BIOGRAPHICAL REVIEW - 1897


Philadelphia Inquirer - June 29, 1891

Philadelphia Inquirer

June 29, 1891

James M. Lane
Robert F. Smith
John A. Furey
Arthur Bedell
Andrew Rabeau
Col. Daniel B. Murphy
Gen. William J. Sewell
Frank Ford Patterson Sr.
Frank Ford Patterson Jr.
John Fort
Daniel Carter
U.G. Styron
Wallace Armstrong
Joseph W. Cooper
C.C. Reeve
Frank S. Heister
Fred Newton
Frank L. Vinton
Howard Pine
Richard Evans
Judge Alfred Hugg
Judge Thomas McDowell
James S. Henry
William Sexton
John Smith Jr.
Charles Bosch
W.H. Fredericks


Philadelphia Inquirer - September 17, 1895
William D. Hart - Dr. A. Haines Lippincott - Charles N. Robinson - George A. Frey 
W.H. Tice - Jacob S. Justice -
Francis Ford Patterson Jr. - William J. Browning
George W. Johnson - John Baker - C.E.W. Moore - A.J. Milliette - Charles Preusch 
Dr. Phillip Wendell Beale - W.W. Mines Jr. - Harry Davis - D.W. Pierce

Philadelphia Inquire - November 17, 1895
Dr. George Nicholson - Charles R. Bacon - Upton S. Jeffreys
James M. Fitzgerald - Francis Ford Patterson Jr.
Bertie Patterson - Belle Humphrey - Miss Riegel - Harry B. Paul

Philadelphia Inquirer * October 29, 1899

...continued...
Gottlieb Mick - Dr. John W. Donges - Christopher S. Magrath - Isaac Ferris Jr. - Charles Devaull
John Hood - George D. Borton - James F. Davis - Joseph Devinney - George Holl - Joseph Nowrey
William E. Anthony - David T. Campbell - John Pugh - John K. Esler - Harry Stetser
Cornelius Schepperkotter - Dr. Francis J. Bicker - Jonas S. Miller - Allyn Brewer - 
Joseph Peacocok - David A. Shreeve - Charles D. Heath  - Frederick Krueger - F.S. Neipling
Aaron Bryant - Jacob C. Lippincott - Thomas Wentz Jr. - William J. Thompson - John S. Smith
 George Williams - Charles C. Old - Jacob C. Daubman - Major William H. Tice
Clarence T. Atkinson - James Burke - Thomas Bodell - Francis Ford Patterson Jr.

Trenton Times - January 15, 1902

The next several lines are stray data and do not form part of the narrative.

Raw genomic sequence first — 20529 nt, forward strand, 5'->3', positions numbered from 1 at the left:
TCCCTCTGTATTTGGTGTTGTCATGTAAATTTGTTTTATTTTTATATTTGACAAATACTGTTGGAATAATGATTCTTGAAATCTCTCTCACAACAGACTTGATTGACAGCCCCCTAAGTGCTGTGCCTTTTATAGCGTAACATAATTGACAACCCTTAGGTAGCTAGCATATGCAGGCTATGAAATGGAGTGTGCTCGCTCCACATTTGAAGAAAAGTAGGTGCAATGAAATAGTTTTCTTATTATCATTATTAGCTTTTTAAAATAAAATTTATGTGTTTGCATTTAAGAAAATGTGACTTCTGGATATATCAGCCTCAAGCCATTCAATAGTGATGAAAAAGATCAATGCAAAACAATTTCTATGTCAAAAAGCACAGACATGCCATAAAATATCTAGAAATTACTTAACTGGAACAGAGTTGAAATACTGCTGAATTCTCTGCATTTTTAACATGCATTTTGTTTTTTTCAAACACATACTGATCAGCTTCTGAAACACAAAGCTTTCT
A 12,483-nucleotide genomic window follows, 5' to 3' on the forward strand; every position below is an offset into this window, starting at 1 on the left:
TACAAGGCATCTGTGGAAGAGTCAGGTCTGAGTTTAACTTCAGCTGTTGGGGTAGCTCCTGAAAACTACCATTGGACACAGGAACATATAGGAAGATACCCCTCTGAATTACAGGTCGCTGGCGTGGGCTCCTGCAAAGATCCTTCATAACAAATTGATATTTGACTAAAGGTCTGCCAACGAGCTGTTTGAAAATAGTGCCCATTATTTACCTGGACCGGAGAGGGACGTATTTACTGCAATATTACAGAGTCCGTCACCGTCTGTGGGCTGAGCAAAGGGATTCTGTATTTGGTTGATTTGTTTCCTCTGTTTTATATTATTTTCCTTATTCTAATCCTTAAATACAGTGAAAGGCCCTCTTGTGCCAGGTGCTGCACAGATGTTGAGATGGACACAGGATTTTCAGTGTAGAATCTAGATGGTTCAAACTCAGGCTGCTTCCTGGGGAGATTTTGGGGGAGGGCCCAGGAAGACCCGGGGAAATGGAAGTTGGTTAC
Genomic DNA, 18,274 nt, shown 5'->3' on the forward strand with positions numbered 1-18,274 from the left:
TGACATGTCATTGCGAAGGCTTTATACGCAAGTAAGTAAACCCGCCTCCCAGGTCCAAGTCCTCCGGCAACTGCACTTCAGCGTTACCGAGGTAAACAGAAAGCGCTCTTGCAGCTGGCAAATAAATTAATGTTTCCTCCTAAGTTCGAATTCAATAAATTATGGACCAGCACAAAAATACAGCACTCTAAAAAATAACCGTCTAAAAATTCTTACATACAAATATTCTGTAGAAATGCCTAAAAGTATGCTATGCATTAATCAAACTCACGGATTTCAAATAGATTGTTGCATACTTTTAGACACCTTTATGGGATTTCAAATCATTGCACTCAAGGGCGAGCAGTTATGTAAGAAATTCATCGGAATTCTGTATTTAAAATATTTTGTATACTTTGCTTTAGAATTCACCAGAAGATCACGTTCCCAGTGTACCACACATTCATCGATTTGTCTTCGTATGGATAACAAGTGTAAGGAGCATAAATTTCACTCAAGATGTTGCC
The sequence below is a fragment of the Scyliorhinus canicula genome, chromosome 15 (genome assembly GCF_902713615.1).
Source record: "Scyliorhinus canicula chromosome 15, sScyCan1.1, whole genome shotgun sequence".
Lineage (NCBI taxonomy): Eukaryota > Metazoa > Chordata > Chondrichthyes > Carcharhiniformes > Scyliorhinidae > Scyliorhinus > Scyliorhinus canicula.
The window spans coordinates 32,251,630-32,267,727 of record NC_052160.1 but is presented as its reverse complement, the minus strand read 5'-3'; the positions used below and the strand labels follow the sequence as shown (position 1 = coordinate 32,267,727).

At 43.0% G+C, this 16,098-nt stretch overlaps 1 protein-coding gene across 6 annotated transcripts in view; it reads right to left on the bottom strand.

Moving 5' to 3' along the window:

Frank F. Patterson Jr. - J. Wesley Sell - David Baird Sr.
Upton S. Jefferys 

Philadelphia Inquirer - January 17, 1903
Paul Woodward - Frank T. Lloyd - Frank Ford Patterson Jr.
John H. Coffin - W. Price Jennings

Philadelphia Inquirer
January 31, 1903

Judge Charles V.D. Joline
Rev. Dr. J.B. Graw
Frank S. McPherson
Sig Schoenagle
Henry F. Stockwell
Joseph Leonard
Mrs. Emma Menard
J. Willard Morgan
Arthur Stanley
Frank Ford Patterson Jr.

Mahlon F. Ivins Sr.
South 9th Street
Ferry Avenue


Philadelphia Inquirer * April 2, 1903
 

Frank Ford Patterson Jr.
F. Joseph Rouh
William Schmid
George W. Jessup
John Furey


Philadelphia Inquirer - September 5, 1903



David Baird Sr. - J. Wesley Sell - Frank F. Patterson Jr. - E.V.D. Joline
E. Ambler Armstrong -
Frank T. Lloyd - F. Morse Archer - Robert L. Barber
William J. Bradley -
William D. Brown - Thomas P. Curley - Charles F. Currie
Isaac W. Coles - E.W. Delacroix -
John J. Burleigh - John Cherry - William Graeff
Theodore Gibbs -
John S. Roberts - Henry J. West - George Pfeiffer Jr.
Irving Buckle - Samuel Wood - Jonathan Watson - Maurice Redrow
Richard R. Miller - Lwis H. Mohrman - David M. Anderson - G. WIlliam Harned
Edward H. Chew - William Coffin - Dr. John B. Davis -
Dr. Henry H. Davis
Samuel S. Elfreth - Charles H. Ellis - Levi Farnham - John Blowe - J. Palmer Earl
Samuel P. Jones - George W. Turner - Henry M. Snyder - Lewis Stehr Sr.
Charles P. Sayrs - Henry J. Rumrille - William M. Palmer - Frank Peterson
Martin J. O'Brien -
J. WIllard Morgan - J. Alpheus McCracken - John R. McCabe
A.G. McCausland - Joseph Kolb - John M. Kelly - E.E. Jefferies - Jacob S. Justice
Robert Jaggard - Harry L. Jones - Upton S. Jefferys - William Kettler
John D. Courter -
Dr. William S. Jones - Mahlon F. Ivins Sr.
Samuel G. Hufty - Ephraim T. Gill -
Francis Fithian 

Philadelphia